“I’m sure he’s very nice indeed,” said Mrs. Lacey.
“Grandfather doesn’t like him,” said Sarah.
“Well, you could hardly expect him to, could you?” said Mrs. Lacey reasonably, “but I dare say he’ll come round when he gets used to the idea. You mustn’t rush him, Sarah dear. Old people are very slow to change their minds and your grandfather is rather obstinate.”
“I don’t care what Grandfather thinks or says,” said Sarah. “I shall get married to Desmond whenever I like!”
“I know, dear, I know. But do try and be realistic about it. Your grandfather could cause a lot of trouble, you know. You’re not of age yet. In another year you can do as you please. I expect Horace will have come round long before that.”
“You’re on my side aren’t you, darling?” said Sarah. She flung her arms round her grandmother’s neck and gave her an affectionate kiss.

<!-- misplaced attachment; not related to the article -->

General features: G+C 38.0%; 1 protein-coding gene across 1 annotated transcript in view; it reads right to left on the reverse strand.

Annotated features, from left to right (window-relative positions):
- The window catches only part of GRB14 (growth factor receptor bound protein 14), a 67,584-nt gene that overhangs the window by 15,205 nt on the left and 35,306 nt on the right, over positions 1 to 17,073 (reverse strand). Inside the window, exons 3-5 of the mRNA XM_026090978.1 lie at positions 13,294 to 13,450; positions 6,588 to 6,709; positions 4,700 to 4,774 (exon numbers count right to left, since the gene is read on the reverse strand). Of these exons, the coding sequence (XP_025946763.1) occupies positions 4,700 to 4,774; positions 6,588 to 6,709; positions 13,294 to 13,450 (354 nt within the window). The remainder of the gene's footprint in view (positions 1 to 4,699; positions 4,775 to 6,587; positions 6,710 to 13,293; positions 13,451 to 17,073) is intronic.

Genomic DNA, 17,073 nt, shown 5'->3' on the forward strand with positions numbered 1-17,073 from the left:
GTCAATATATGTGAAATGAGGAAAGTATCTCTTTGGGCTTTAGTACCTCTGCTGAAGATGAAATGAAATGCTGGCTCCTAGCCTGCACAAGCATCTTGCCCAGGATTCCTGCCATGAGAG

“I want you to be happy,” said Mrs. Lacey. “Ah! there’s your young man bringing his car round. You know, I like these very tight tr
Yes, Sarah thought, Desmond had got knock knees, she had never noticed it before. . . .
“Go on, dear, enjoy yourself,” said Mrs. Lacey.
She watched her go out to the car, then, remembering her foreign guest, she went along to the library. Looking in, however, she saw that Hercule Poirot was taking a pleasant little nap, and smiling to herself, she went across the hall and out into the kitchen to have a conference with Mrs. Ross.
“Come on, beautiful,” said Desmond. “Your family cutting up rough because you’re coming out to a pub? Years behind the times here, aren’t they?”
“Of course they’re not making a fuss,” said Sarah, sharply as she got into the car.